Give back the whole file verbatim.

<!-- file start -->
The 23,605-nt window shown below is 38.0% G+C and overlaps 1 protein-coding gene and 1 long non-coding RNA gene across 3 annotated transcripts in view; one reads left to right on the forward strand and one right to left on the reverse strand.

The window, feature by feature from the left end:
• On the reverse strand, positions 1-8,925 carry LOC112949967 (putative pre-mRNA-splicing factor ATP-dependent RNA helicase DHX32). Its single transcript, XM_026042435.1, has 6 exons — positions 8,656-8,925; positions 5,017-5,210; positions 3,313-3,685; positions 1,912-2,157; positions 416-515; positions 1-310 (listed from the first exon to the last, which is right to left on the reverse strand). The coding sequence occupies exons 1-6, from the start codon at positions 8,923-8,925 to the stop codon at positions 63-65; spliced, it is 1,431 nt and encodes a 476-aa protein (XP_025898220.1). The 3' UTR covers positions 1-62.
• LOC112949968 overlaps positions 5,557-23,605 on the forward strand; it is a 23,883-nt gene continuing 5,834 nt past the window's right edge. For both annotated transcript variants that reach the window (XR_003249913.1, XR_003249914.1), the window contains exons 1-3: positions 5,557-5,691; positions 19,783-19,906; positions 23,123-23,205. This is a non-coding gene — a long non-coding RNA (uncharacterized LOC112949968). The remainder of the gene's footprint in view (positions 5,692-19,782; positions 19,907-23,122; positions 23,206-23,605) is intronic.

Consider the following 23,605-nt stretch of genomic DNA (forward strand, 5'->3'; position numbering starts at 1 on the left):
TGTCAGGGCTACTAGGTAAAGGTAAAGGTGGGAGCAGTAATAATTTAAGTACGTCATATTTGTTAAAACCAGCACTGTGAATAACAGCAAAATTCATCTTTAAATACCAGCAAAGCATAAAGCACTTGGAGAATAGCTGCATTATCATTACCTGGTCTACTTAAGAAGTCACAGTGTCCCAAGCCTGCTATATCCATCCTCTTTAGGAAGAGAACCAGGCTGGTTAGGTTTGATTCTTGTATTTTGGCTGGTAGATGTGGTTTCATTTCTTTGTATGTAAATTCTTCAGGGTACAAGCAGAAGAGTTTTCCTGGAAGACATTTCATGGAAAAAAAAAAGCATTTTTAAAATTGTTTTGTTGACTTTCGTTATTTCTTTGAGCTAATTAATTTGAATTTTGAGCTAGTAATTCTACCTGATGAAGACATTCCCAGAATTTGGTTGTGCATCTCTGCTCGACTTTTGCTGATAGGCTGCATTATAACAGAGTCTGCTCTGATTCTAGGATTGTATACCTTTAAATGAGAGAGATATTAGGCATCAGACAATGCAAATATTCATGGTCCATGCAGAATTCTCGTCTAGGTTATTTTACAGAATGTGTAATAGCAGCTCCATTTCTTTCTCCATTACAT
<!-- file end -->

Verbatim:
The 23,605-nt window shown below is 38.0% G+C and overlaps 1 protein-coding gene and 1 long non-coding RNA gene across 3 annotated transcripts in view; one reads left to right on the forward strand and one right to left on the reverse strand.

The window, feature by feature from the left end:
• On the reverse strand, positions 1-8,925 carry LOC112949967 (putative pre-mRNA-splicing factor ATP-dependent RNA helicase DHX32). Its single transcript, XM_026042435.1, has 6 exons — positions 8,656-8,925; positions 5,017-5,210; positions 3,313-3,685; positions 1,912-2,157; positions 416-515; positions 1-310 (listed from the first exon to the last, which is right to left on the reverse strand). The coding sequence occupies exons 1-6, from the start codon at positions 8,923-8,925 to the stop codon at positions 63-65; spliced, it is 1,431 nt and encodes a 476-aa protein (XP_025898220.1). The 3' UTR covers positions 1-62.
• LOC112949968 overlaps positions 5,557-23,605 on the forward strand; it is a 23,883-nt gene continuing 5,834 nt past the window's right edge. For both annotated transcript variants that reach the window (XR_003249913.1, XR_003249914.1), the window contains exons 1-3: positions 5,557-5,691; positions 19,783-19,906; positions 23,123-23,205. This is a non-coding gene — a long non-coding RNA (uncharacterized LOC112949968). The remainder of the gene's footprint in view (positions 5,692-19,782; positions 19,907-23,122; positions 23,206-23,605) is intronic.

Consider the following 23,605-nt stretch of genomic DNA (forward strand, 5'->3'; position numbering starts at 1 on the left):
TGTCAGGGCTACTAGGTAAAGGTAAAGGTGGGAGCAGTAATAATTTAAGTACGTCATATTTGTTAAAACCAGCACTGTGAATAACAGCAAAATTCATCTTTAAATACCAGCAAAGCATAAAGCACTTGGAGAATAGCTGCATTATCATTACCTGGTCTACTTAAGAAGTCACAGTGTCCCAAGCCTGCTATATCCATCCTCTTTAGGAAGAGAACCAGGCTGGTTAGGTTTGATTCTTGTATTTTGGCTGGTAGATGTGGTTTCATTTCTTTGTATGTAAATTCTTCAGGGTACAAGCAGAAGAGTTTTCCTGGAAGACATTTCATGGAAAAAAAAAAGCATTTTTAAAATTGTTTTGTTGACTTTCGTTATTTCTTTGAGCTAATTAATTTGAATTTTGAGCTAGTAATTCTACCTGATGAAGACATTCCCAGAATTTGGTTGTGCATCTCTGCTCGACTTTTGCTGATAGGCTGCATTATAACAGAGTCTGCTCTGATTCTAGGATTGTATACCTTTAAATGAGAGAGATATTAGGCATCAGACAATGCAAATATTCATGGTCCATGCAGAATTCTCGTCTAGGTTATTTTACAGAATGTGTAATAGCAGCTCCATTTCTTTCTCCATTACAT